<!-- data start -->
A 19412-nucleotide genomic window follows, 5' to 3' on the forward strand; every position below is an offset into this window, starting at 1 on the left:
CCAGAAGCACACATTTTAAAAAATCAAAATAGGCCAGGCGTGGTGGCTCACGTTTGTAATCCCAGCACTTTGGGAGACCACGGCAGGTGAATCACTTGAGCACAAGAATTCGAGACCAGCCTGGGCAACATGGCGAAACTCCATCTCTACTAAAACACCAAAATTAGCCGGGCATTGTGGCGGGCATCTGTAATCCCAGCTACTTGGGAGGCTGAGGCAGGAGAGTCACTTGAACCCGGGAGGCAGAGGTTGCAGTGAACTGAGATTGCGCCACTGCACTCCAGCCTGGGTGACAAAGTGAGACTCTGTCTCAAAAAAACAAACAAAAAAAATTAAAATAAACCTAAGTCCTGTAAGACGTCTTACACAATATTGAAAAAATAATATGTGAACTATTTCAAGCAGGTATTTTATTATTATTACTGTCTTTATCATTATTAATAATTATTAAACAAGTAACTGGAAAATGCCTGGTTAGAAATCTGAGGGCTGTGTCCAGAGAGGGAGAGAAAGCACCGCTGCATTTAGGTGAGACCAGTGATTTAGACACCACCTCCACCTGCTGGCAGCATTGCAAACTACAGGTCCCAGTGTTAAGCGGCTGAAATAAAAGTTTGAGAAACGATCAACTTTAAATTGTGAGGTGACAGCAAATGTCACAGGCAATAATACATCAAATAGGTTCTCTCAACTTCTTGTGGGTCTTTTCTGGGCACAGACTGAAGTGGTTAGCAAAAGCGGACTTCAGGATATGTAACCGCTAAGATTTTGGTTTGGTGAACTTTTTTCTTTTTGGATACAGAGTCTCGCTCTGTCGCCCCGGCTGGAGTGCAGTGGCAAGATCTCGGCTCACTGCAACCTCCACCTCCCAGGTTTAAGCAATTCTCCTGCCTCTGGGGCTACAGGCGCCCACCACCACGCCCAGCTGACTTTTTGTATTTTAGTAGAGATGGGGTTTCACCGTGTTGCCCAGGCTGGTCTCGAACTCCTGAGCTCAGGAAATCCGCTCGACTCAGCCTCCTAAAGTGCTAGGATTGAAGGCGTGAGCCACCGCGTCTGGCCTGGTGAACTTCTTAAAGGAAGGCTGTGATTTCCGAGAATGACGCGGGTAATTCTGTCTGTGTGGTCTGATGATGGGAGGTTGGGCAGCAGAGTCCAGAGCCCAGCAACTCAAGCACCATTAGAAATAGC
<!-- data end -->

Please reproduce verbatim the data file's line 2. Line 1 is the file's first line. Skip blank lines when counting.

CCAGAAGCACACATTTTAAAAAATCAAAATAGGCCAGGCGTGGTGGCTCACGTTTGTAATCCCAGCACTTTGGGAGACCACGGCAGGTGAATCACTTGAGCACAAGAATTCGAGACCAGCCTGGGCAACATGGCGAAACTCCATCTCTACTAAAACACCAAAATTAGCCGGGCATTGTGGCGGGCATCTGTAATCCCAGCTACTTGGGAGGCTGAGGCAGGAGAGTCACTTGAACCCGGGAGGCAGAGGTTGCAGTGAACTGAGATTGCGCCACTGCACTCCAGCCTGGGTGACAAAGTGAGACTCTGTCTCAAAAAAACAAACAAAAAAAATTAAAATAAACCTAAGTCCTGTAAGACGTCTTACACAATATTGAAAAAATAATATGTGAACTATTTCAAGCAGGTATTTTATTATTATTACTGTCTTTATCATTATTAATAATTATTAAACAAGTAACTGGAAAATGCCTGGTTAGAAATCTGAGGGCTGTGTCCAGAGAGGGAGAGAAAGCACCGCTGCATTTAGGTGAGACCAGTGATTTAGACACCACCTCCACCTGCTGGCAGCATTGCAAACTACAGGTCCCAGTGTTAAGCGGCTGAAATAAAAGTTTGAGAAACGATCAACTTTAAATTGTGAGGTGACAGCAAATGTCACAGGCAATAATACATCAAATAGGTTCTCTCAACTTCTTGTGGGTCTTTTCTGGGCACAGACTGAAGTGGTTAGCAAAAGCGGACTTCAGGATATGTAACCGCTAAGATTTTGGTTTGGTGAACTTTTTTCTTTTTGGATACAGAGTCTCGCTCTGTCGCCCCGGCTGGAGTGCAGTGGCAAGATCTCGGCTCACTGCAACCTCCACCTCCCAGGTTTAAGCAATTCTCCTGCCTCTGGGGCTACAGGCGCCCACCACCACGCCCAGCTGACTTTTTGTATTTTAGTAGAGATGGGGTTTCACCGTGTTGCCCAGGCTGGTCTCGAACTCCTGAGCTCAGGAAATCCGCTCGACTCAGCCTCCTAAAGTGCTAGGATTGAAGGCGTGAGCCACCGCGTCTGGCCTGGTGAACTTCTTAAAGGAAGGCTGTGATTTCCGAGAATGACGCGGGTAATTCTGTCTGTGTGGTCTGATGATGGGAGGTTGGGCAGCAGAGTCCAGAGCCCAGCAACTCAAGCACCATTAGAAATAGC